Contender Bush is a tender stringless bean that is highly productive and tastes best fresh from the garden. An early variety, Contender Bush beans grow on medium-sized plants with 6″-8″ pods. This variety is tolerant of hot weather, mildew, and mosaic bean virus.
Contender Bush Bean Seed
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Contender Bush is a tender stringless bean that is highly productive and tastes best fresh from the garden. This variety came out of a breeding project from the cooperation of several agricultural experiment stations in 1949. It remains a favorite to this day! Beans are flavorful and can be frozen or canned. An early variety, Contender Bush beans grow on medium-sized plants with 6″-8″ pods. This variety is tolerant of hot weather, mildew, and mosaic bean virus.
Planting by Zones
- Bush beans are best sown directly into the soil after the soil has warmed to at least 70°F. This is typically in late April or May. Bush beans, like all plants in the legume family, fix nitrogen in the soil.
- Bush beans should be direct sown when the soil is at least 70 degrees.
Planting Bush Bean Seeds
- Plant bush bean seeds 1” deep into well-worked and thoroughly watered garden soil. Beans should be planted in a full sun location.
- Fertilize regularly with an organic liquid fertilizer once the seedlings have germinated and have their first set of true leaves.
- Beans can be planted as close to 7” apart.
Growing Bush Bean
- Bush beans are incredibly easy to grow and are great for gardens with little space. They do well in raised beds, in ground, and planted in containers.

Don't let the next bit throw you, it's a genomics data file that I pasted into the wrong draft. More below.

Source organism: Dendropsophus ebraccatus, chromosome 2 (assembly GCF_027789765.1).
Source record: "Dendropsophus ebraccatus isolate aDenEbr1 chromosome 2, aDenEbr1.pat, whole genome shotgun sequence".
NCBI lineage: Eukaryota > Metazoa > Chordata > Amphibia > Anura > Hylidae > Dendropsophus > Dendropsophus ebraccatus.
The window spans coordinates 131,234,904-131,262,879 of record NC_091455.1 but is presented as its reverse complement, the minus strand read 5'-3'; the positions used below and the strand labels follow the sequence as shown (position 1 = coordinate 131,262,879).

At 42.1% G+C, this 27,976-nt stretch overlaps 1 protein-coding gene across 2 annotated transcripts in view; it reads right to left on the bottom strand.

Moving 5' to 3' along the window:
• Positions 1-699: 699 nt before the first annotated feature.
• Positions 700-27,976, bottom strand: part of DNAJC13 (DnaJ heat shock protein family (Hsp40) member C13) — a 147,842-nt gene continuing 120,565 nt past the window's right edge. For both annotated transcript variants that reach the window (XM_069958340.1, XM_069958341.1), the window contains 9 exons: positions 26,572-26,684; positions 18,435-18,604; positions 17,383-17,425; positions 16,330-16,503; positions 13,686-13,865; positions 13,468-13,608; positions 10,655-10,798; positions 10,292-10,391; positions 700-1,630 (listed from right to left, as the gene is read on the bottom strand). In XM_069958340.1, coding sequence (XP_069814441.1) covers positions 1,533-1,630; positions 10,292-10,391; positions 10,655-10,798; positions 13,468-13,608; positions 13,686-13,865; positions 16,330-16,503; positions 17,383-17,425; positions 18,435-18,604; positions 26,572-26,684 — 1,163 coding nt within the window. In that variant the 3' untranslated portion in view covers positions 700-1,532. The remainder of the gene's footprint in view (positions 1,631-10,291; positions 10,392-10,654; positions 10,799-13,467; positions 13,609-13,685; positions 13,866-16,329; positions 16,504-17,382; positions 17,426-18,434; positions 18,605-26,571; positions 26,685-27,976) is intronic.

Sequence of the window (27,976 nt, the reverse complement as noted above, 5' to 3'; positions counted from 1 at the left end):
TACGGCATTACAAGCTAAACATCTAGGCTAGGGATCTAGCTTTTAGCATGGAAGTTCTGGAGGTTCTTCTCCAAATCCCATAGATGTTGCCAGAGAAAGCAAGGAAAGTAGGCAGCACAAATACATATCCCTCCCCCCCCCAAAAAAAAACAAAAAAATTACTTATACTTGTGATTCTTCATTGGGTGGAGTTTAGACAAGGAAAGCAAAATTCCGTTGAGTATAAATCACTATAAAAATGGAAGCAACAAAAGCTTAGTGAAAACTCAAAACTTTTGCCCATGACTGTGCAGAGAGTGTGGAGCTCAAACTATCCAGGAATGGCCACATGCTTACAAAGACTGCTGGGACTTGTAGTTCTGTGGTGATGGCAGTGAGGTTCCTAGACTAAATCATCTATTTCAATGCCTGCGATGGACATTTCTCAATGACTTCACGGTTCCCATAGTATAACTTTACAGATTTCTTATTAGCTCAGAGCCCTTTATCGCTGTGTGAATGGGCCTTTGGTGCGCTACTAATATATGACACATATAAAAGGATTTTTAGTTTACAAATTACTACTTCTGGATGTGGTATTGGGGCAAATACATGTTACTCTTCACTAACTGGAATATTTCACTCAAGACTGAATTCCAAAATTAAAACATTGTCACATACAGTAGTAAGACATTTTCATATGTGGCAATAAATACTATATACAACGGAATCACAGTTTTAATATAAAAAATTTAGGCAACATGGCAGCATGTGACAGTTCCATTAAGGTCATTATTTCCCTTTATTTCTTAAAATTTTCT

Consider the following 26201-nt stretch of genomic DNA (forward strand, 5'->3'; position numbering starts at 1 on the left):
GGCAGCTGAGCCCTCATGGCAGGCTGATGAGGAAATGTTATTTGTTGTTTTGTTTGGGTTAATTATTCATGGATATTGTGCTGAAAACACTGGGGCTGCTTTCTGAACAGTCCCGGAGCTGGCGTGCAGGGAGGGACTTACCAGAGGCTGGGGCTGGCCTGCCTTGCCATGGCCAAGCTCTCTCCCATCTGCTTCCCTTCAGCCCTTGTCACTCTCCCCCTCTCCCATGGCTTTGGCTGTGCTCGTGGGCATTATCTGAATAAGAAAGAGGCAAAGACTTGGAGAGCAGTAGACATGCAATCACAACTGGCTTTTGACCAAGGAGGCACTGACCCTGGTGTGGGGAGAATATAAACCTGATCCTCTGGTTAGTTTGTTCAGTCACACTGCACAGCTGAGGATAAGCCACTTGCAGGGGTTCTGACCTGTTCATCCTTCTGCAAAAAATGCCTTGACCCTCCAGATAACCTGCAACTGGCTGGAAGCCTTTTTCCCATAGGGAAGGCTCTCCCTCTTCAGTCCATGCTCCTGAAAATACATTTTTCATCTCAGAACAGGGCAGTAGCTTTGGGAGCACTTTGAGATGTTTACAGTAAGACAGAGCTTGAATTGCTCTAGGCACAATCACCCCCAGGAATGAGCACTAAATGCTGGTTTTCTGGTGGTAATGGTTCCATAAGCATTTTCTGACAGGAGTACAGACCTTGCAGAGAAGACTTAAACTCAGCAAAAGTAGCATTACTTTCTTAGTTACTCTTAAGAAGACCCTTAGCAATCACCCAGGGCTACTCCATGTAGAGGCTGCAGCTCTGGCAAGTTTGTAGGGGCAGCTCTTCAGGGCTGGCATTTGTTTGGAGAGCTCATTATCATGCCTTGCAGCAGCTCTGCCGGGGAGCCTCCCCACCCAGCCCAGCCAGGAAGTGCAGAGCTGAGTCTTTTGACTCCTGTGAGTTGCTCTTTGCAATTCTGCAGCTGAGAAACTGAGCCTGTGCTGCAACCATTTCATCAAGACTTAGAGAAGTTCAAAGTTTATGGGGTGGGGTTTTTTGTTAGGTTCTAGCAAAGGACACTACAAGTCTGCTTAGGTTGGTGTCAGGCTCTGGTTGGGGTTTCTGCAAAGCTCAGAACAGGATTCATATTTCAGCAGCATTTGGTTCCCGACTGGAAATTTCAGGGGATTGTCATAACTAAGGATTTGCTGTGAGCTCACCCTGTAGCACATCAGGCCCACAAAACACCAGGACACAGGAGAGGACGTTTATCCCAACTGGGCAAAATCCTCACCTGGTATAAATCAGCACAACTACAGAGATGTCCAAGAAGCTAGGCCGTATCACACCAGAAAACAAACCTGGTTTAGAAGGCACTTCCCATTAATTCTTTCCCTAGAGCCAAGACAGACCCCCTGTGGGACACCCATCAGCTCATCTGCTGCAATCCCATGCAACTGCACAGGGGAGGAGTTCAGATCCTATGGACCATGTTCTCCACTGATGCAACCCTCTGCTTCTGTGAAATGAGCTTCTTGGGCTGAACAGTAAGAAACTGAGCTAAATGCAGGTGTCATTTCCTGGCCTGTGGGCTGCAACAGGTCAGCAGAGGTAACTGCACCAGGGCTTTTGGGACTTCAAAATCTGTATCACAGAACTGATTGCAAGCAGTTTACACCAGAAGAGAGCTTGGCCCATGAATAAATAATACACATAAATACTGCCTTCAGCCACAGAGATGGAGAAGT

- Keep weed-free by pulling any weeds that may compete with your bush bean crop.
Succession Planting Bush Bean
- If you enjoy large amounts of bush beans, succession planting is a good idea. Start a new round of seeds every 10 days.
Growing Bush Bean in Containers
- Bush beans are an excellent container variety. If you are planting bush beans in containers, make sure your container is at least 10” deep. Keep in mind containers will dry out faster because they have more surface area and less soil to hold onto moisture.
Harvesting Bush Bean
- The key to happy bush beans is to harvest often. The more you harvest, the more beans you will get. Make sure you harvest your beans at the optimal size for fresh eating. If you wish to grow the beans for dry beans, simply let the beans dry on the vine and harvest for dry bean use. Any bean can be used as a fresh bean when it is young, and a dry bean when it is dry.
Southern California Pro-tips
- In areas of Zones 9 and 10, bush bean is a very easy crop to grow.
- Mulch heavily around your bush bean plants to ensure the soil does not dry out or heat up too much.
- During our hottest months of August, September, and October, plants can suffer from the heat. During this time using shade cloth can help protect the plants from extreme heat.
- Do not overhead water as this promotes disease.
- Bush beans are small plants, so do not plant tall flowering plants or veggies in a direction that will shade your bush beans.
Additional Learning Resources
|Dimensions||5.00 × 0.10 × 3.00 in|
packet, 1/2 lb, 1lb